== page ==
Let us pause for a moment to give thanks to God in prayer:
God of mysterious encounter, you meet us
in places and times where we least expect to find you.
Your sacred presence appears to us in forms and ways
that challenge our views of ourselves and our world.
Help us to recognize, and respond in love, to your presence.
Give us eyes to see and ears to hear.
Give us hearts and wills receptive to your call.
This we ask through Jesus Christ,
in whose name we gather this day.
(Living Covenant, pg. 6 by Sandra Severs)
Today’s scripture reading, from John’s Gospel, is part of a much larger section commonly known as Jesus’ Farewell Discourse. (John 14:1-16:33) The setting of this discourse is the last gathering Jesus has with his followers on the night of his arrest. At this gathering, Jesus washes his disciples’ feet as an example of loving and caring service to others. Jesus gives his followers a new commandment to love one another that is reiterated in today’s reading from John’s Gospel. Jesus also comforts and prepares his disciples for the time when he will no longer be with them in person. He encourages them not to be troubled but to remember that they will always be connected like a vine is to it’s branches. Jesus blesses them with peace and promises that the Holy Spirit will be with them forever.
There are many important themes in today’s reading from John’s Gospel. Love is the undergirding theme that Jesus proclaims, exemplifies and encourages his disciples to embrace and share. Jesus has shared God’s love with them and has revealed to them the joy of being united in a counter-cultural kind of community based on love and service. He commissions them to take this love into the wider community so it will bear fruit that will transform the world.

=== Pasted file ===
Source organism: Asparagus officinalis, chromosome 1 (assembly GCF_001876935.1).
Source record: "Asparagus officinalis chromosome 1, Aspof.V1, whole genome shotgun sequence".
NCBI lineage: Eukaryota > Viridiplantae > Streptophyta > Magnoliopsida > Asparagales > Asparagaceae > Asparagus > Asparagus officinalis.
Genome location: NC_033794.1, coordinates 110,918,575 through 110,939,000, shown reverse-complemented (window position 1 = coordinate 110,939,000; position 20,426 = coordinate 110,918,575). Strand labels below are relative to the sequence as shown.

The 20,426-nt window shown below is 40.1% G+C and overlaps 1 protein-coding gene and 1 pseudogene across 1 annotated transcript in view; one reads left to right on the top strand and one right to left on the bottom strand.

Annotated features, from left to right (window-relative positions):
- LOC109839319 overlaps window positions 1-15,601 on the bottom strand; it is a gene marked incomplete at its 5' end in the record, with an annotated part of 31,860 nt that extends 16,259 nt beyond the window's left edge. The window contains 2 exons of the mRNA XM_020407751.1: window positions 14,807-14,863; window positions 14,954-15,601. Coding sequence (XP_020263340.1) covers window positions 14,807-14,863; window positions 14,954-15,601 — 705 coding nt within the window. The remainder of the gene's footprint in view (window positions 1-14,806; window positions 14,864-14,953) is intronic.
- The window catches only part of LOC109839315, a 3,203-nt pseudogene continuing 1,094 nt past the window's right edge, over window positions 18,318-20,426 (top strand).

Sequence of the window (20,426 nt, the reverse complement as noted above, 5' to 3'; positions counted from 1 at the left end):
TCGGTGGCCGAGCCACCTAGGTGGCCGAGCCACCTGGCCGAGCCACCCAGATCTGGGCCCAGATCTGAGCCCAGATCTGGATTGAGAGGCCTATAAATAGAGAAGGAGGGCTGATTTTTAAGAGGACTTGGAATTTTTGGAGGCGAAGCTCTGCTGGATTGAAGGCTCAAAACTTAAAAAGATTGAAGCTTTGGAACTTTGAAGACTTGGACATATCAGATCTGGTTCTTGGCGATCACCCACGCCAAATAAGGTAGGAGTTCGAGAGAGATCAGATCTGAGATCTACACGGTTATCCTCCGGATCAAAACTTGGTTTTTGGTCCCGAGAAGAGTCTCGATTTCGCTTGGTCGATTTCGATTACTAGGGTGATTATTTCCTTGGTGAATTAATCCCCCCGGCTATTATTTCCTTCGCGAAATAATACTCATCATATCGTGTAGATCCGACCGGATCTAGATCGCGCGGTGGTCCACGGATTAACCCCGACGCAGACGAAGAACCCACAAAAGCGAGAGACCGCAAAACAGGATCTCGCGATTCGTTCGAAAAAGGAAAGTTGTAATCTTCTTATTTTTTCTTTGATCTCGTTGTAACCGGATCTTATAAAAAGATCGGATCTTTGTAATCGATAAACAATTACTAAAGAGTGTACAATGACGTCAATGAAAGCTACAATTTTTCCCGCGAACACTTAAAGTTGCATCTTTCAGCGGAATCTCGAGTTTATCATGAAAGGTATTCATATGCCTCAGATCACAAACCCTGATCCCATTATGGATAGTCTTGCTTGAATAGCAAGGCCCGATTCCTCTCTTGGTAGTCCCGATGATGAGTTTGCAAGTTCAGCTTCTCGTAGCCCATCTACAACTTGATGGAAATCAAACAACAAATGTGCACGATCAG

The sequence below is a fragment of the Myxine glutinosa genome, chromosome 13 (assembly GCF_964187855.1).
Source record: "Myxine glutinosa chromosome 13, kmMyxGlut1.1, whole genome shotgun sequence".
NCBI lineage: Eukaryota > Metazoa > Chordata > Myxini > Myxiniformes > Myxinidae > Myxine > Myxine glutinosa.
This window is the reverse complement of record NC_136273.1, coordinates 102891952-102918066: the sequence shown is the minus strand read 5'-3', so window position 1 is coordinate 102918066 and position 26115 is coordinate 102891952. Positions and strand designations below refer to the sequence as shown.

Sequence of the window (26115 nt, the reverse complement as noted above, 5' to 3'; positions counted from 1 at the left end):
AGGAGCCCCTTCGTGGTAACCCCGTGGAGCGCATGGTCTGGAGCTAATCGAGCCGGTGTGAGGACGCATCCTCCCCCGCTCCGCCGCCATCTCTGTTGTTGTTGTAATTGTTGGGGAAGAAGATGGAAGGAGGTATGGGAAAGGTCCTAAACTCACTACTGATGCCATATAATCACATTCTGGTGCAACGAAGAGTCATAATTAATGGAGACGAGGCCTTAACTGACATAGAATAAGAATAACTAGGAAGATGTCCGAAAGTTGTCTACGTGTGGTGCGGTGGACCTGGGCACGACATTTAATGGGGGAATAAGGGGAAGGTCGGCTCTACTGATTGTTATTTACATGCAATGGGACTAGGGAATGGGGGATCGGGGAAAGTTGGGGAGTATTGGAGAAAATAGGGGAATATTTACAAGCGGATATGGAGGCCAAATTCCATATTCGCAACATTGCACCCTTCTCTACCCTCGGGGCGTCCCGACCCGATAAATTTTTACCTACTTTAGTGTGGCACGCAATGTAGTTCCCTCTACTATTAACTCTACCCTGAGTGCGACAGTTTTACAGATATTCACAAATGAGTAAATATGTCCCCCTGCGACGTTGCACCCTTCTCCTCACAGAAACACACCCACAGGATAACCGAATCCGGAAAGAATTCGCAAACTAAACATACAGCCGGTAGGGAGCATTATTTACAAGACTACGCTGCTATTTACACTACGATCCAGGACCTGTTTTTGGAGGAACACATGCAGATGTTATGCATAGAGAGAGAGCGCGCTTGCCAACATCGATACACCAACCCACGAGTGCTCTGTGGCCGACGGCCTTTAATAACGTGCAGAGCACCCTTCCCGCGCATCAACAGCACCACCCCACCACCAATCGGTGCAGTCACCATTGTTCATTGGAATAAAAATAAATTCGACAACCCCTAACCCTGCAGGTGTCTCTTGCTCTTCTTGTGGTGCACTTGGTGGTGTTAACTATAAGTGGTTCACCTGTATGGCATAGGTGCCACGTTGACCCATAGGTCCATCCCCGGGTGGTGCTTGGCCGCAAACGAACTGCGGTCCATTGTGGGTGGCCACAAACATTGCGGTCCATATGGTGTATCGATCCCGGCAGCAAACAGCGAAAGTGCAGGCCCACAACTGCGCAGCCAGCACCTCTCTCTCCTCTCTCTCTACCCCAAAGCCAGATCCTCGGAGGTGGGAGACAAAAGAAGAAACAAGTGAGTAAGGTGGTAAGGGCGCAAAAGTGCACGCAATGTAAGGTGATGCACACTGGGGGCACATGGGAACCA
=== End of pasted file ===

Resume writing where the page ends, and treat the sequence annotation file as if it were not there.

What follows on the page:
One particular theme in today’s reading that I’ve been pondering this week is Jesus’ use of the word friends to describe his disciples. At the Garden View Bible Study Group we spent some time talking about what the word, friend, means to us. We all agreed that a friend is much more than an acquaintance with whom you might have a superficial relationship. A true friend, to our way of thinking, is someone who loves you unconditionally and forgives your shortcomings and with whom you can share personal concerns without fear of judgment. It is someone who may or may not live close-by but is someone who will be there for you through the joys and sorrows of life; someone you can always count on.
Some biblical scholars note the Greek word, philos, which is translated as friend in the New Revised Standard Bible, should more accurately be translated as “loved one”. In the context of today’s scripture reading in which Jesus encourages his disciples to love one another as he has loved them, it gives us a better idea of the depth of feeling and commitment that Jesus is communicating when he tells them, “You are my friends”; you are my loved ones. (John 15:15)
Jesus has formed an equalitarian community based on inclusivity and loving relationships. One commentary that I read this week notes that,
“In John’s time, one was connected through kinship networks or institutional relationships like master/slave. Friendship as we know it, which [means that] we can be friends across gender, class and ethnicity, did not exist. But the aim of God to love, the call to us to love one another, moves us into new ways of relating. It is a call to organize our world where we care for all, even those who are outside our familiar networks. It is to be friends in Christ.” (The Rev. Dr. George Hermanson, www.georgehermanson.com , May 16, 2009)
It is helpful to be reminded that the communities of faith that Jesus created were completely new and radically different than the rest of the surrounding social and religious cultures of that time and place. To be inclusive, to base decisions on love for others, and to have one’s actions informed by considering what was in the best interest of those who were vulnerable and marginalized, was a radical and dangerous challenge to the status quo. To make the commitment to be a friend of Jesus and to be a member of this new way of life was transformative and challenging.
It is this commitment of friendship with Jesus, based on today’s reading from John’s Gospel, which inspired the name and religious ethic of The Religious Society of Friends, commonly known as Quakers or Friends.